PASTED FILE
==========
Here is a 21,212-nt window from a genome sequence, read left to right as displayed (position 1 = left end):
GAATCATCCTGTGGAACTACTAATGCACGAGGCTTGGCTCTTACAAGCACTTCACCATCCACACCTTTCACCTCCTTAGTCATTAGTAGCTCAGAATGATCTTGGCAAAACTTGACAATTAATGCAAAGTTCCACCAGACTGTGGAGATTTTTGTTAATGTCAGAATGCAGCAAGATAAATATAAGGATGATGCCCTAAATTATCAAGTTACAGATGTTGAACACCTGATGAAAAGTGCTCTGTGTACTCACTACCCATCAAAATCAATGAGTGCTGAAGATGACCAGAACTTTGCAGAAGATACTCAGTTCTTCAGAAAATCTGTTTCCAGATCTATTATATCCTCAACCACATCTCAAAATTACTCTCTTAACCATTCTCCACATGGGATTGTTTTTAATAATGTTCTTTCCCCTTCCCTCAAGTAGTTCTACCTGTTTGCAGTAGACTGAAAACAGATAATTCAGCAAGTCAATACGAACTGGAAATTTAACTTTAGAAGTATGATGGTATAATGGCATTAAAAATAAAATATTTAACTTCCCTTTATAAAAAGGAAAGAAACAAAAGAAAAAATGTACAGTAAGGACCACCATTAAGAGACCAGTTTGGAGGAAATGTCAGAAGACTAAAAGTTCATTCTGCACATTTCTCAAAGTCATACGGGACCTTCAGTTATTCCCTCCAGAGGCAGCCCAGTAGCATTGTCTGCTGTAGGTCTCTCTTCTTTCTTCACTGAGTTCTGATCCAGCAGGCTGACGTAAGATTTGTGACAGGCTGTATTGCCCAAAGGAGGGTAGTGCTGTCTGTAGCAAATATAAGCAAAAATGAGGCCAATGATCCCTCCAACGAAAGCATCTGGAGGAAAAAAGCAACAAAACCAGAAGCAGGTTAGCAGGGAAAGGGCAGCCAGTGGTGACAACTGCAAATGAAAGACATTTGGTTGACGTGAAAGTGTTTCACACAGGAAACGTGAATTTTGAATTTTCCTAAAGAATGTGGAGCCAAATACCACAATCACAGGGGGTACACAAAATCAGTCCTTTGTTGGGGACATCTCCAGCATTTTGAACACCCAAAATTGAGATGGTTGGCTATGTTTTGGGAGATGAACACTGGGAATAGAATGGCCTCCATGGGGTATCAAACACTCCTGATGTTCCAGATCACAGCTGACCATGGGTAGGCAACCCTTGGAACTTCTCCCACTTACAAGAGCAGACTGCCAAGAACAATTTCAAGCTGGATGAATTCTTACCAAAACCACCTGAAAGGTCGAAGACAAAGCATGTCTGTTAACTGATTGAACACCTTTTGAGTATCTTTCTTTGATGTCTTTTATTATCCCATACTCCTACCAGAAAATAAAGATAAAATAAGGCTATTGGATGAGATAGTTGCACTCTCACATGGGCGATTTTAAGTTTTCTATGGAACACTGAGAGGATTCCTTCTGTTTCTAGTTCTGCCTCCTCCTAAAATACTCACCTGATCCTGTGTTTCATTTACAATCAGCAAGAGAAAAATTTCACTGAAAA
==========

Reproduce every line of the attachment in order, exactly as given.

Here is a 21,212-nt window from a genome sequence, read left to right as displayed (position 1 = left end):
GAATCATCCTGTGGAACTACTAATGCACGAGGCTTGGCTCTTACAAGCACTTCACCATCCACACCTTTCACCTCCTTAGTCATTAGTAGCTCAGAATGATCTTGGCAAAACTTGACAATTAATGCAAAGTTCCACCAGACTGTGGAGATTTTTGTTAATGTCAGAATGCAGCAAGATAAATATAAGGATGATGCCCTAAATTATCAAGTTACAGATGTTGAACACCTGATGAAAAGTGCTCTGTGTACTCACTACCCATCAAAATCAATGAGTGCTGAAGATGACCAGAACTTTGCAGAAGATACTCAGTTCTTCAGAAAATCTGTTTCCAGATCTATTATATCCTCAACCACATCTCAAAATTACTCTCTTAACCATTCTCCACATGGGATTGTTTTTAATAATGTTCTTTCCCCTTCCCTCAAGTAGTTCTACCTGTTTGCAGTAGACTGAAAACAGATAATTCAGCAAGTCAATACGAACTGGAAATTTAACTTTAGAAGTATGATGGTATAATGGCATTAAAAATAAAATATTTAACTTCCCTTTATAAAAAGGAAAGAAACAAAAGAAAAAATGTACAGTAAGGACCACCATTAAGAGACCAGTTTGGAGGAAATGTCAGAAGACTAAAAGTTCATTCTGCACATTTCTCAAAGTCATACGGGACCTTCAGTTATTCCCTCCAGAGGCAGCCCAGTAGCATTGTCTGCTGTAGGTCTCTCTTCTTTCTTCACTGAGTTCTGATCCAGCAGGCTGACGTAAGATTTGTGACAGGCTGTATTGCCCAAAGGAGGGTAGTGCTGTCTGTAGCAAATATAAGCAAAAATGAGGCCAATGATCCCTCCAACGAAAGCATCTGGAGGAAAAAAGCAACAAAACCAGAAGCAGGTTAGCAGGGAAAGGGCAGCCAGTGGTGACAACTGCAAATGAAAGACATTTGGTTGACGTGAAAGTGTTTCACACAGGAAACGTGAATTTTGAATTTTCCTAAAGAATGTGGAGCCAAATACCACAATCACAGGGGGTACACAAAATCAGTCCTTTGTTGGGGACATCTCCAGCATTTTGAACACCCAAAATTGAGATGGTTGGCTATGTTTTGGGAGATGAACACTGGGAATAGAATGGCCTCCATGGGGTATCAAACACTCCTGATGTTCCAGATCACAGCTGACCATGGGTAGGCAACCCTTGGAACTTCTCCCACTTACAAGAGCAGACTGCCAAGAACAATTTCAAGCTGGATGAATTCTTACCAAAACCACCTGAAAGGTCGAAGACAAAGCATGTCTGTTAACTGATTGAACACCTTTTGAGTATCTTTCTTTGATGTCTTTTATTATCCCATACTCCTACCAGAAAATAAAGATAAAATAAGGCTATTGGATGAGATAGTTGCACTCTCACATGGGCGATTTTAAGTTTTCTATGGAACACTGAGAGGATTCCTTCTGTTTCTAGTTCTGCCTCCTCCTAAAATACTCACCTGATCCTGTGTTTCATTTACAATCAGCAAGAGAAAAATTTCACTGAAAA